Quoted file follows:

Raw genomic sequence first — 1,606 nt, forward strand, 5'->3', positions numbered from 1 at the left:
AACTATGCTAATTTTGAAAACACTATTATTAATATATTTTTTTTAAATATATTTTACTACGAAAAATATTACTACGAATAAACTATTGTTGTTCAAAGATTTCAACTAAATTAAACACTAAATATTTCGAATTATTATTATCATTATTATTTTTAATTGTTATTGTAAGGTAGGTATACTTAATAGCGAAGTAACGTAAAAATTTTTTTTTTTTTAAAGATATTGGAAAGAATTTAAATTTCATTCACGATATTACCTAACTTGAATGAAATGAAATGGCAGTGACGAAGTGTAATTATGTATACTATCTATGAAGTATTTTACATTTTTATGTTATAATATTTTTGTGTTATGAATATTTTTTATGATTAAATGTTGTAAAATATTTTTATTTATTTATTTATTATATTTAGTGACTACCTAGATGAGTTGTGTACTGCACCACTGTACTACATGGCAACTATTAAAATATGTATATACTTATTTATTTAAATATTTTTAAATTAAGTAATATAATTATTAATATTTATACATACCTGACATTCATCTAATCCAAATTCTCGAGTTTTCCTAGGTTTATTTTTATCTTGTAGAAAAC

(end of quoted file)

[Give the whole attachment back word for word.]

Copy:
Raw genomic sequence first — 1,606 nt, forward strand, 5'->3', positions numbered from 1 at the left:
AACTATGCTAATTTTGAAAACACTATTATTAATATATTTTTTTTAAATATATTTTACTACGAAAAATATTACTACGAATAAACTATTGTTGTTCAAAGATTTCAACTAAATTAAACACTAAATATTTCGAATTATTATTATCATTATTATTTTTAATTGTTATTGTAAGGTAGGTATACTTAATAGCGAAGTAACGTAAAAATTTTTTTTTTTTTAAAGATATTGGAAAGAATTTAAATTTCATTCACGATATTACCTAACTTGAATGAAATGAAATGGCAGTGACGAAGTGTAATTATGTATACTATCTATGAAGTATTTTACATTTTTATGTTATAATATTTTTGTGTTATGAATATTTTTTATGATTAAATGTTGTAAAATATTTTTATTTATTTATTTATTATATTTAGTGACTACCTAGATGAGTTGTGTACTGCACCACTGTACTACATGGCAACTATTAAAATATGTATATACTTATTTATTTAAATATTTTTAAATTAAGTAATATAATTATTAATATTTATACATACCTGACATTCATCTAATCCAAATTCTCGAGTTTTCCTAGGTTTATTTTTATCTTGTAGAAAAC